Venice Biennale: National Pavilions 1

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September 1, 2010

The concept of each country showing their best colors at the Venice Biennale began from 1895, in the same spirit of nationalism (or chauvinism) of the World's Fair. This year, proceeding straight ahead from the Giardini entrance, we take you on part one of a grand tour through the best of the national pavilions.

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  I was greeted by the conspicuous yellow signage of the Danish pavilion, and recognized the iconic language of the Danish Architecture Center. Taking its success as the bearer of the World's Most Livable City, Denmark positions Copenhagen's master planning and architectural masterpieces as the potential answer for many of the world's urban questions.  Photo by: Tiffany Chu
    I was greeted by the conspicuous yellow signage of the Danish pavilion, and recognized the iconic language of the Danish Architecture Center. Taking its success as the bearer of the World's Most Livable City, Denmark positions Copenhagen's master planning and architectural masterpieces as the potential answer for many of the world's urban questions.

    Photo by: Tiffany Chu

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  The product of collaborations among Ryue Nishizawa, Yoshiharu Tsukamoto, Koh Kitayama, and many others, the Japanese pavilion focused on the idea of Tokyo's metabolism: its scattered volumes, and its void volumes. Moriyama House is an example of scattered volumes, which can have multifunctional uses and becomes a landscape in itself.  Photo by: Tiffany Chu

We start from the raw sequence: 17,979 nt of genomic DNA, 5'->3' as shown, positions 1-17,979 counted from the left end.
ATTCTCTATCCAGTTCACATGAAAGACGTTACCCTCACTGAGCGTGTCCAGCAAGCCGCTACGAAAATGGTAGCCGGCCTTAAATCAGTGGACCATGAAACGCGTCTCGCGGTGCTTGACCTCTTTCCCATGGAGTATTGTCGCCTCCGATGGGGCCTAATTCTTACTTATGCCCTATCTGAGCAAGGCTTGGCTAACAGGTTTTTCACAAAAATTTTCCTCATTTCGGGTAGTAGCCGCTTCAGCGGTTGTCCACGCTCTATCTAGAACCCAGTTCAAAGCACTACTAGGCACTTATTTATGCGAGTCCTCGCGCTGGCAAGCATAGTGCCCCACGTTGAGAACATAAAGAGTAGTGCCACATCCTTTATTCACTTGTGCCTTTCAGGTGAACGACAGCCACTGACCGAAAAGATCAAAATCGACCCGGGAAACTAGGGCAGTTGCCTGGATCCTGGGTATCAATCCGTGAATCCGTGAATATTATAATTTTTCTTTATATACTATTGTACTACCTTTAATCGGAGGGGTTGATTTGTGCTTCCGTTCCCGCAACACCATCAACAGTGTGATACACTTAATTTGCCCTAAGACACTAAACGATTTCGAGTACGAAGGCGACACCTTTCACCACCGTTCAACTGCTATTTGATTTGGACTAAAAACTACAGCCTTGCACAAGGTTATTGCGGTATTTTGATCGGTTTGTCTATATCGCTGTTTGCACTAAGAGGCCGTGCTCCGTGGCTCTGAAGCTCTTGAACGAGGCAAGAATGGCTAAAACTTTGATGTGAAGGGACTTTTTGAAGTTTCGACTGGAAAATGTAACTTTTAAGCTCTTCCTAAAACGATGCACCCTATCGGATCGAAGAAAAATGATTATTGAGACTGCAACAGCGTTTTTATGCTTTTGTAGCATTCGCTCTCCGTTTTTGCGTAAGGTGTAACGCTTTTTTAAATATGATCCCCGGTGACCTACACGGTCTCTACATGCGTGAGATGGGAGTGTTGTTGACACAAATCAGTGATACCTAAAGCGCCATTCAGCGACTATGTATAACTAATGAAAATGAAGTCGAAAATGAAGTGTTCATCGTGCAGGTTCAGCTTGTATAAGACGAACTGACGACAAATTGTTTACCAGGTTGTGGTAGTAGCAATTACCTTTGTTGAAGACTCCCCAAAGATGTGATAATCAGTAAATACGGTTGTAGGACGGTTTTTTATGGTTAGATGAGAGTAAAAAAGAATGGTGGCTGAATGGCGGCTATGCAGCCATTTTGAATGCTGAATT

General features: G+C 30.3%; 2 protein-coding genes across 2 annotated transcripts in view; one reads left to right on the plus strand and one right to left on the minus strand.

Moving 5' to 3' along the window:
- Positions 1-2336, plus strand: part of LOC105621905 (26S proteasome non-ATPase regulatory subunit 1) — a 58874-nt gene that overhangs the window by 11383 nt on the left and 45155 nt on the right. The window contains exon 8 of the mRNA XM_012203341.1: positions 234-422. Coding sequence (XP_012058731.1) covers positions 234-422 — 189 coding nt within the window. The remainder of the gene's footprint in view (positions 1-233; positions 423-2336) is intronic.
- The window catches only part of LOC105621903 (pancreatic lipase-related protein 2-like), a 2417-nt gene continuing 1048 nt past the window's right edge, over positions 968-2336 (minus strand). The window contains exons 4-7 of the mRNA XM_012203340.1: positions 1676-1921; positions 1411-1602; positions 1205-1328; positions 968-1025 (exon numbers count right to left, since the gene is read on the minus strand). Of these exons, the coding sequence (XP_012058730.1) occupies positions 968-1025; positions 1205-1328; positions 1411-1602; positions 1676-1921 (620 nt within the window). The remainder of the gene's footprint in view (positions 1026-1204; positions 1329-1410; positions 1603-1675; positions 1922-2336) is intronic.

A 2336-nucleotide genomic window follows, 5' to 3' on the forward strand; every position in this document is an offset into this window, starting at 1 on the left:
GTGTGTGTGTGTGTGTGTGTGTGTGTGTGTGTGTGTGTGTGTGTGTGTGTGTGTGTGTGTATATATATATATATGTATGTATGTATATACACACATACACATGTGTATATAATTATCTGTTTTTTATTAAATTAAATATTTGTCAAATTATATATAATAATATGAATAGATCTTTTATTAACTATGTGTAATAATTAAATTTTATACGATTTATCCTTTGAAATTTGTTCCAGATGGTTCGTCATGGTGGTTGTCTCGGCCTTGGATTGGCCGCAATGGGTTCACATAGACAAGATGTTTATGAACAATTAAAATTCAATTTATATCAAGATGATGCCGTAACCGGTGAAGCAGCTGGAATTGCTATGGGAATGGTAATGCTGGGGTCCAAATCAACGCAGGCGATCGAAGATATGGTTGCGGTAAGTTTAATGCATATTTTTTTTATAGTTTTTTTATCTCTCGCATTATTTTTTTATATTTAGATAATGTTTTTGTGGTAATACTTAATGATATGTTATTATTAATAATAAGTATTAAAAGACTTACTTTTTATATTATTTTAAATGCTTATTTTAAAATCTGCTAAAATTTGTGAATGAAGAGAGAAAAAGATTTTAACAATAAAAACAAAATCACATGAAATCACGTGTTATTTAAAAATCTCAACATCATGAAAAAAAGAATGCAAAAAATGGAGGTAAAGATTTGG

The product of collaborations among Ryue Nishizawa, Yoshiharu Tsukamoto, Koh Kitayama, and many others, the Japanese pavilion focused on the idea of Tokyo's metabolism: its scattered volumes, and its void volumes. Moriyama House is an example of scattered volumes, which can have multifunctional uses and becomes a landscape in itself.

    Photo by: Tiffany Chu

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  Atelier Bow-Wow's red house is known as a 'fourth-generation house,' which can be explored from the interior of the pavilion as well as by poking one's head up through underneath the pavilion.  Photo by: Tiffany Chu
    Atelier Bow-Wow's red house is known as a 'fourth-generation house,' which can be explored from the interior of the pavilion as well as by poking one's head up through underneath the pavilion.

    Photo by: Tiffany Chu

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  The British christened their pavilion 'Villa Frankenstein,' in reference to the work of John Ruskin, British Victorian social critic and Venetian architecture historian. This "Stadium of Close Looking"  is, in fact, a 1/10 scale model of a section of the 2012 London Olympic Stadium.  Photo by: Tiffany Chu
    The British christened their pavilion 'Villa Frankenstein,' in reference to the work of John Ruskin, British Victorian social critic and Venetian architecture historian. This "Stadium of Close Looking"  is, in fact, a 1/10 scale model of a section of the 2012 London Olympic Stadium.

    Photo by: Tiffany Chu

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  This centerpiece is also being repurposed as a drawing studio. Built by carpenters Spazio Legno of Venice, it has become a site for lectures, discussions, and drawing classes for both visitors and Venetian school children. Here, we see the underside of the 'stadium', showcasing the structural wooden trusses cut by CNC.  Photo by: Tiffany Chu